Convergent evolution


Both giant short-faced bears Arctodus simus and Arctotherium angustidens reached huge body sizes, in an example of convergent evolution.[21] However, beyond gigantism, there are notable differences between the species. Not only did Arctotherium angustidens reach a higher maximum weight (an exceptional specimen was calculated at ~1,670 kilograms (3,680 lb)), A. angustidens was a much more robust animal, in contrast with the gracile Arctodus simus.[41] Excluding the exceptional specimen, Arctotherium angustidens had been calculated to a weight range between 1,200 kilograms (2,600 lb) and 412 kilograms (908 lb),[212][47] with the largest specimens of either species being said to be comparable to one another.[212][62] The panda-relative Agriotherium africanum has also been suggested to share ecomorphological convergences with Arctodus simus.[49] Together with great size, the two species converged on several adaptations, including a skull with a short broad rostrums, premasseteric fossa on the mandible, possible carnassial shears (P4 and m1), and long limbs (relative to body length). These features were also shared by other extinct bears (Agriotherium, Huracan and Arctotherium bonariensis).[49] However, while Agriotherium and Huracan have definitive adaptions for meat-heavy diets stemming from a running, predatory lifestyle, Arctodus simus lacks similar adaptations beyond proportionally longer limbs.[73]

Interactions with humans

The Clovis people are the first known culture to have interacted with Arctodus.

One documented interaction with Clovis people is present at the Lubbock Lake Landmark, Texas. A likely already deceased Arctodus simus was processed for subsistence (butchery marks indicated skinning, de-fleshing and disarticulation) and tool production, much in the same way as a mammoth carcass (~13,000 BP / 11,100 14C BP ).[213][214] Additionally, other remains of the Arctodus simus have been found in association with Paleo-Indian artifacts in Sheriden Cave, Ohio,[185][109][215] and Huntington Dam, Utah,[63] with an A. simus footbone fragment from Spalding, Idaho also being charred.[216][217] The direct relationship between humans and some associated Arctodus remains has been debated.[218][219][220] Human hunting and butchery of large megafauna, particularly mammoths and mastodon, would likely have put people in competition with Arctodus simus. Defense against these large bears and the abandonment of carcasses are plausible outcomes,[18] along with the possible caching and disposal of carcass remains underwater to mask its odor from Arctodus.[221]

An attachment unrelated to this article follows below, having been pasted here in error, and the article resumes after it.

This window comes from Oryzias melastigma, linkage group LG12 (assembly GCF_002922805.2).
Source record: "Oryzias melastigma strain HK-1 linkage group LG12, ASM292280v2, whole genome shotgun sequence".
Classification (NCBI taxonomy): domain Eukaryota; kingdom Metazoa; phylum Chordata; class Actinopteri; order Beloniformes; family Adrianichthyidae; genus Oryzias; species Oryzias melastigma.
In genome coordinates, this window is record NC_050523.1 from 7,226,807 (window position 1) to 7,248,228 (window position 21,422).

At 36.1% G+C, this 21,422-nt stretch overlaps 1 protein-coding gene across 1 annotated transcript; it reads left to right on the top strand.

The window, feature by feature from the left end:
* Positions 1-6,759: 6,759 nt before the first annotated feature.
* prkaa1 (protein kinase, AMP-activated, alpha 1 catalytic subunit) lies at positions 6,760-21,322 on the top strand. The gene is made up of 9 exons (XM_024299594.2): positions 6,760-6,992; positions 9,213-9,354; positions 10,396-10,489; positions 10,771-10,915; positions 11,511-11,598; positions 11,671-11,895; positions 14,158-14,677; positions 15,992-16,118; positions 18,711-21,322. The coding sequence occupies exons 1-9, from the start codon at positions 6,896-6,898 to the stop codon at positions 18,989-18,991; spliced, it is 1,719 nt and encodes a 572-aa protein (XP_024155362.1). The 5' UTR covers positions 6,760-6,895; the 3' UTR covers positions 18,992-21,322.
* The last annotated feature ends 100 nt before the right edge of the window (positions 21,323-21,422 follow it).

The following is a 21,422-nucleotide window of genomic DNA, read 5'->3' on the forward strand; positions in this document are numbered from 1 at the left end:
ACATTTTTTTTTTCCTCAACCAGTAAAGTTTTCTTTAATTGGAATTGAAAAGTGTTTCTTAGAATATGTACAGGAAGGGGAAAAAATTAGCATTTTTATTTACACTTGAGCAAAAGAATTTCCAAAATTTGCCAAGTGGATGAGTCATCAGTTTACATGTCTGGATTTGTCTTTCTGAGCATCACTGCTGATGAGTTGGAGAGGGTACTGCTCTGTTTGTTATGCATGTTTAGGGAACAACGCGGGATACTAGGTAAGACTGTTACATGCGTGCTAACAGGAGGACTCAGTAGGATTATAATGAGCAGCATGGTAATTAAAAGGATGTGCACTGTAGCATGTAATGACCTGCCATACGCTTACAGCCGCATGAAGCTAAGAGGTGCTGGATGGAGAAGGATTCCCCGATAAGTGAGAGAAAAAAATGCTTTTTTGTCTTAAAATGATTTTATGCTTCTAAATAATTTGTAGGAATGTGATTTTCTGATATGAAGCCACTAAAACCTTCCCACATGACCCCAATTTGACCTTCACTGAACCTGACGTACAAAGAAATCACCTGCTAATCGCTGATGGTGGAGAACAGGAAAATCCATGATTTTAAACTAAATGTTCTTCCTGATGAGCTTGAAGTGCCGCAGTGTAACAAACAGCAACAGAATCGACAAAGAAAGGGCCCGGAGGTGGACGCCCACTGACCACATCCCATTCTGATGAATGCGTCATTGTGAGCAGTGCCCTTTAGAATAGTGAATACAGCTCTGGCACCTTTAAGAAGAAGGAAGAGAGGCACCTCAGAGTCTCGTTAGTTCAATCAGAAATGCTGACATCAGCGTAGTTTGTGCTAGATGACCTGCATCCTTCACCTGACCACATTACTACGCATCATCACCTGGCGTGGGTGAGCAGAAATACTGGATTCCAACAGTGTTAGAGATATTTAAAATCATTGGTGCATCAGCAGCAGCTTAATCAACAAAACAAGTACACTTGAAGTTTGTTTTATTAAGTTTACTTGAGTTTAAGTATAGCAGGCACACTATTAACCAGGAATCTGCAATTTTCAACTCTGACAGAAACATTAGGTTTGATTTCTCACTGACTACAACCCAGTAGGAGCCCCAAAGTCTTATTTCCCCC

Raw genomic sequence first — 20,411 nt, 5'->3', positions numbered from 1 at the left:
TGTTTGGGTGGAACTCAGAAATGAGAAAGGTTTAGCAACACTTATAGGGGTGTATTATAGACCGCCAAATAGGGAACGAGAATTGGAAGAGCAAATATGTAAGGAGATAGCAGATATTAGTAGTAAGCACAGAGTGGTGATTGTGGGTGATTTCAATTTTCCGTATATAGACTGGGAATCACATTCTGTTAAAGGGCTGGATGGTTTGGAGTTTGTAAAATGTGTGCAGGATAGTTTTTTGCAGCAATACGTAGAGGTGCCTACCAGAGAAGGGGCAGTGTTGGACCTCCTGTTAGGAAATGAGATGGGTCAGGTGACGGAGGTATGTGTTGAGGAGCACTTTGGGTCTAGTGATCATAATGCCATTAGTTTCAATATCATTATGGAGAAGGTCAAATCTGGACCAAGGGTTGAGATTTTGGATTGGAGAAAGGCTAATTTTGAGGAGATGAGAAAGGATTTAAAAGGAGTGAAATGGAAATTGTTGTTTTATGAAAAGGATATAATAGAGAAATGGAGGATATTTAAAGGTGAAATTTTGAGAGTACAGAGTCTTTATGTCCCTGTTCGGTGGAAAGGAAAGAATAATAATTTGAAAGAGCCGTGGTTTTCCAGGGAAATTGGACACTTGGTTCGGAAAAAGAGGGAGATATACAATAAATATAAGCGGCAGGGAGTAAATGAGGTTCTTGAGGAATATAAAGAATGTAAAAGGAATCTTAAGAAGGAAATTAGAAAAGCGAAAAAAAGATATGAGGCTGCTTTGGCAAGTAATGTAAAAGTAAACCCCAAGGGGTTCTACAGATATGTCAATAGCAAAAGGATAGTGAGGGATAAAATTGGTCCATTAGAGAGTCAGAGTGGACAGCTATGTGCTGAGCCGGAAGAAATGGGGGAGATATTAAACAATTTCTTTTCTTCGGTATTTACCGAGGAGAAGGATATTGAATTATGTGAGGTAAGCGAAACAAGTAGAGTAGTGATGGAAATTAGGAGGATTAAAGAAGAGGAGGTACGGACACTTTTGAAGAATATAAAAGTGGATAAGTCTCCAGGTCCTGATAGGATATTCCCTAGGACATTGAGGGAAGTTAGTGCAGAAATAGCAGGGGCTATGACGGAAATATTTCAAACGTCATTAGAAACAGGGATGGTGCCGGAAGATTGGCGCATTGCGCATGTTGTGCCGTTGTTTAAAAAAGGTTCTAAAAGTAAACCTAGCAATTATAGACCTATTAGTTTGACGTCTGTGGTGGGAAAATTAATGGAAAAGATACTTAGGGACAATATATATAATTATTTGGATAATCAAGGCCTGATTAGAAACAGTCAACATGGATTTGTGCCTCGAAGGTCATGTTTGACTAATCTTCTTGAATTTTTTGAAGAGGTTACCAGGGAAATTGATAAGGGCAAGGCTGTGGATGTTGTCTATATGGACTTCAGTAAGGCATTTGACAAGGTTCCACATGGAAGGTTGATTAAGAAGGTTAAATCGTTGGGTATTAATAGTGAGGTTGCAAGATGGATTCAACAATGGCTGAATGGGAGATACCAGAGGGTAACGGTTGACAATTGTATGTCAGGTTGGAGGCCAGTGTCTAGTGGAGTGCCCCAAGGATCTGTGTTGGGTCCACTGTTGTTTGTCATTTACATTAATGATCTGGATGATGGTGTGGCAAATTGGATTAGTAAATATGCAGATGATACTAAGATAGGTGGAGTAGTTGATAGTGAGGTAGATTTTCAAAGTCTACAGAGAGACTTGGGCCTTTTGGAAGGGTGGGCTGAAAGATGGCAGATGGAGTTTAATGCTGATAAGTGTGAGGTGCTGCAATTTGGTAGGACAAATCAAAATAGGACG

Migration barrier hypothesis


In the late 1980s, Val Geist hypothesized that "specialist, aggressive, competitive Rancholabrean fauna" such as Arctodus were a barrier for humans (along with other Siberian megafauna such as moose, grey wolves and brown bears) when migrating into North America (both Beringia and below the ice sheets).[222] Male A. simus were the largest and most powerful carnivorous land mammals in North America, with the potential specialization in obtaining and dominating distant and scarce resources. Humans in this hypothesis, though familiar with brown bears, would not have been able to avoid predation or effectively compete with Arctodus simus and other large Pleistocene North American carnivores, making human expansion difficult in Beringia and impossible south of the ice sheets.[18][72][55] However, this theory has never been accepted by anthropologists.[55] Paul Matheus argues that there were negligible ecological differences across the mammoth steppe, and that humans successfully competed against and even hunted territorial cave bears, cave hyenas, cave lions, leopards, tigers and wolves in Eurasia before reaching eastern Beringia, making the solitary Arctodus an unlikely impediment to expansion.[55] Indeed, new dates establish an extended co-existence of humans and megafauna such as Arctodus across North America.[223][224][225][226]